Schema-Awareness and XMark performance

By Michael Kay on November 30, 2008 at 02:18p.m.

When people ask what performance benefits they can expect from using schema-aware transformations and queries, I've often replied in a way that avoids setting expectations too high. Some queries can benefit significantly, others actually slow down because the extra cost of validating the input is not recovered by improvements in query execution speed. I've often stressed that the main benefit of schema-awareness is in the speed and ease of debugging and testing the query, not primarily in performance. But I've been taking another look at it, and I think I can probably start to be a bit more up-beat.

We need to distinguish the performance boost you get from Saxon-SA, from the performance boost you get by making your queries schema-aware. Saxon-SA has an improved optimizer which will often give you benefits whether or not you use a schema. Let's focus on a couple of the queries in the XMark benchmark: q9, which is simple equi-join, and q11, which is a non-equijoin (it joins two node sequences, comparing nodes using the "<" operator). Here are the figures for Saxon-B against the 1Mb and 10Mb versions of the database:

         1Mb      10Mb
q9       39ms    3533ms

q11      26ms    2447ms

Clearly both queries show quadratic performance: ten times the data size, 100 times the execution time.

Now run the same queries with Saxon-SA:

         1Mb      10Mb
q9       1.7ms     19ms

q11      27ms    2429ms

An enormous improvement for q9, showing the effects of the equijoin optimization in Saxon-SA; but no impact at all on q11.

Now let's see what happens if we make the queries schema-aware. The benchmark rules don't actually allow us to change the queries, but we're not trying to score benchmark points here, we're trying to improve our understanding of Saxon performance. To make the queries schema-aware we first have to write a schema for the XMark database, and then we have to add a few type declarations to the query source text. For example, q9 is changed to start:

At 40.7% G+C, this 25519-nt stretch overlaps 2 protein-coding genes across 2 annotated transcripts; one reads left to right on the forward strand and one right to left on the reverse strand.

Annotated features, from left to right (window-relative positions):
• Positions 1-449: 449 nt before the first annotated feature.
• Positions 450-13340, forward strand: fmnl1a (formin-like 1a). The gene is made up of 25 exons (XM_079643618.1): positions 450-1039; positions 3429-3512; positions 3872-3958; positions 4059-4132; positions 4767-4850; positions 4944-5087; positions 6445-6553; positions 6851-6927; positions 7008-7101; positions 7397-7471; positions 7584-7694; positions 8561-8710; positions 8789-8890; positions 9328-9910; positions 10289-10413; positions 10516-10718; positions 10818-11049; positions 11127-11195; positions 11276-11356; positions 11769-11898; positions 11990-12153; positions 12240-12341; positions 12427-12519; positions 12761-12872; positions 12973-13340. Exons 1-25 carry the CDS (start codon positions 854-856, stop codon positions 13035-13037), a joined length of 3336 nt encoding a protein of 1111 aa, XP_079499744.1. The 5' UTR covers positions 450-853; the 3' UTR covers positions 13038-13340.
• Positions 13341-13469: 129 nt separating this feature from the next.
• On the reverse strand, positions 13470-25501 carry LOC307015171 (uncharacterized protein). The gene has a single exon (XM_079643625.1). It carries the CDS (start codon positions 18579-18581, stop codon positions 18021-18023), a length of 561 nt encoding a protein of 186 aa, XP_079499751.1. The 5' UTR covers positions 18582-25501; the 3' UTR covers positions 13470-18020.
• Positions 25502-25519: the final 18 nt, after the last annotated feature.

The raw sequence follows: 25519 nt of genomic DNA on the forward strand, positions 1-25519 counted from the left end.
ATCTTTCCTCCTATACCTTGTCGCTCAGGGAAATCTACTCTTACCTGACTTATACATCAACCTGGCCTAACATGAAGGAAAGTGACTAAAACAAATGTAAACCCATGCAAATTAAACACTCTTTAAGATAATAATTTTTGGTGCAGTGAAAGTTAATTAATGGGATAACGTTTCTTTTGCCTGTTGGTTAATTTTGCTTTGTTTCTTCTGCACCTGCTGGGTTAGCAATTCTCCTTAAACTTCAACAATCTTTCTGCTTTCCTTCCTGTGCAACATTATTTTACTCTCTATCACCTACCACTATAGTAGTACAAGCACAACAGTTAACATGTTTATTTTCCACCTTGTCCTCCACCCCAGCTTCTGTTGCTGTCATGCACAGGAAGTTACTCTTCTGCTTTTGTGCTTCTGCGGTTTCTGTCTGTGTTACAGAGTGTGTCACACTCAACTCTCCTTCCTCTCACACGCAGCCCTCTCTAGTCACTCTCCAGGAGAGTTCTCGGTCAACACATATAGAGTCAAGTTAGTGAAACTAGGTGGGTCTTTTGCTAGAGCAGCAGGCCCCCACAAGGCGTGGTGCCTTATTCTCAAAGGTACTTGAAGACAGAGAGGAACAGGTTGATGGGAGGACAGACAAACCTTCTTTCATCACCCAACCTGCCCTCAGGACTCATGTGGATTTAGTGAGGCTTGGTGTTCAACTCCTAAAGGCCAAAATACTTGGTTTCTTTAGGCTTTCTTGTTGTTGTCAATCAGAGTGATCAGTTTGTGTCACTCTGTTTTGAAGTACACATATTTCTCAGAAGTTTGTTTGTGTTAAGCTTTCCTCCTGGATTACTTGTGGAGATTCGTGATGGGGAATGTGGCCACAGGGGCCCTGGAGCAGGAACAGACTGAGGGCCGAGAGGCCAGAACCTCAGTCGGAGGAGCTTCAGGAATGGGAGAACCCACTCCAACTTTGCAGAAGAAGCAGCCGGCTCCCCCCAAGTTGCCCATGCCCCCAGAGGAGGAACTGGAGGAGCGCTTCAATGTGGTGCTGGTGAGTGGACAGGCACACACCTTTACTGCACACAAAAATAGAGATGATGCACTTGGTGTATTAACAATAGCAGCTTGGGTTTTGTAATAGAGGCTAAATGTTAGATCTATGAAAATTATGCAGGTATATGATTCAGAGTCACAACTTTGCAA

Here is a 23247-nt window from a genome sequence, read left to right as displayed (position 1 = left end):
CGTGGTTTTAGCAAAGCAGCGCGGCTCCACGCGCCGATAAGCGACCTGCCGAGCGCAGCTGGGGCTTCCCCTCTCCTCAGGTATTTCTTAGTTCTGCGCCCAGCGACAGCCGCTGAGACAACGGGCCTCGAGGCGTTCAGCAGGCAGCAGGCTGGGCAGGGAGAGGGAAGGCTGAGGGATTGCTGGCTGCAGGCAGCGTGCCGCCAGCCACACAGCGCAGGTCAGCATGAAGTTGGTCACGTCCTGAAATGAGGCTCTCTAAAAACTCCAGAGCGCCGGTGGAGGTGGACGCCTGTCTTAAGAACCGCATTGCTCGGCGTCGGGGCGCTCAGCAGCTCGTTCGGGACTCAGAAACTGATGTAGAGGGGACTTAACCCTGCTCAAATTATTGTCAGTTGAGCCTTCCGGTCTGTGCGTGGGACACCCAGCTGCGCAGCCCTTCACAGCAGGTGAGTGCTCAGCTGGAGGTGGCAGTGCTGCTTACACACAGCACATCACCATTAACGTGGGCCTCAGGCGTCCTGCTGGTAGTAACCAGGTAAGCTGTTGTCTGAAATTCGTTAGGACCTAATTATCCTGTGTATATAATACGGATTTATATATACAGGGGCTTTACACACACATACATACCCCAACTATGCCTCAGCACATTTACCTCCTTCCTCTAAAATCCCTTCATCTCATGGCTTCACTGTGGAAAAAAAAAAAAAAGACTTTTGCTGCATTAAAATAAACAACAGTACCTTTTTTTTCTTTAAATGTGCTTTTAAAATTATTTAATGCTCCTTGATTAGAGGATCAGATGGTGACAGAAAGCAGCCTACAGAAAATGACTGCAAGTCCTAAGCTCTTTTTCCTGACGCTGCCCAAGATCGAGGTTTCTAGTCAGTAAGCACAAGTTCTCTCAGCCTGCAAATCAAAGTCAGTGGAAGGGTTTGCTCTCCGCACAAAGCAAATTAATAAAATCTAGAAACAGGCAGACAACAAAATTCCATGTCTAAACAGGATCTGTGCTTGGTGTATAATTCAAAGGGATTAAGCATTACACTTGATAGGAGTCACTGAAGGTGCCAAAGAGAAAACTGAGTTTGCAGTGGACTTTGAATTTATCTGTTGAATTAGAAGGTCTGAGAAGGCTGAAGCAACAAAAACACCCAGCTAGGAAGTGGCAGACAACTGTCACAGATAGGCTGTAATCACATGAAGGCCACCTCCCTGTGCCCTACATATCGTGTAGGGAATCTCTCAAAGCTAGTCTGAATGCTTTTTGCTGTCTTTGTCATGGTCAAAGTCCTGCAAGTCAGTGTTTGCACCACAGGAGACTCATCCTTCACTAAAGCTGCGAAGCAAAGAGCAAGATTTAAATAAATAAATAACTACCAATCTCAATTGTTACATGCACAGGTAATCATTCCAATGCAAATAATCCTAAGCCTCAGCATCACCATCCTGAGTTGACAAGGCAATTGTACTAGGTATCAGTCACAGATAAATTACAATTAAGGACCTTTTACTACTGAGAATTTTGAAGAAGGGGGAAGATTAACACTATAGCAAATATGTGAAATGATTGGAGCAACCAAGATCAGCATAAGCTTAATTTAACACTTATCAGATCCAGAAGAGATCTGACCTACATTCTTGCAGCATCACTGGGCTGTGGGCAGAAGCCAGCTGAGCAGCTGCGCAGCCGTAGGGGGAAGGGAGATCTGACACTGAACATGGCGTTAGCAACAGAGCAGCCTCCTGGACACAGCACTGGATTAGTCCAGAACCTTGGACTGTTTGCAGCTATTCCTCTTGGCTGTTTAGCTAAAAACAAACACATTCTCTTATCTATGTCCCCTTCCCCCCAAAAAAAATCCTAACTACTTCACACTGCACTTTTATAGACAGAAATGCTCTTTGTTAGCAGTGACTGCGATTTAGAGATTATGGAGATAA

import schema "" at "schema.xsd";
declare variable $auction as document-node(schema-element(site)) := .;

let $ca := $auction/site/closed_auctions/closed_auction
return ...

With Saxon this changes the figures to

         1Mb      10Mb
q9       2.1ms     22.7ms

q11      17ms    1492ms

Note that q9 is a little bit slower, q11 fairly significantly faster. Which exemplifies why I'm cautious about telling people what to expect.

Now: something that I've had in mind for a very long time is to investigate what happens if I store typed values as well as string values in the tiny tree. In theory this gives a benefit because you only convert a string to a value such as a number or a date once, you don't do it each time the value is referenced. Today I finally got around to implementing this feature - it turns out to be only 100 lines of code or so. This is the impact:

         1Mb      10Mb
q9       1.6ms     17.6ms

q11      8.9ms    746.3ms

That is: the performance of q9 is pulled back to the non-schema-aware level, while the speed of q11 doubles! It's still quadratic, of course, but a 100% speed improvement in a slow-running query is always welcome. Interestingly, this doesn't depend on the compiler having any extra knowledge, one could potentially get similar improvements simply by validating the input document and running the non-schema-aware query. When I try this, the results are:

         1Mb      10Mb
q9       1.75ms     18.9ms

q11      14.64ms  1249.5ms

Although there's an improvement, it seems that the full benefit comes from have the typed values available as numbers at run-time, and the compiled code also knowing that they will be numbers at run-time.

So: there seems to be considerable benefits in caching typed value. It's such a simple thing to do, it's really rather surprising it took me this long to realise it.

At the same time, don't ignore the other benefits of schema-awareness. In this round, I discovered a problem with the version of q7 that I have been using: Q7. How many pieces of prose are in our database?

for $p in /site
return count($p//description) + count($p//annotation) + count($p//email)

The schema-aware compiler points out that there is no email element in the schema. I think that emailaddress was intended. But the query is strange anyway: annotation is a child element of description. Which all goes to underline the message, that performance really doesn't matter much unless the code is correct.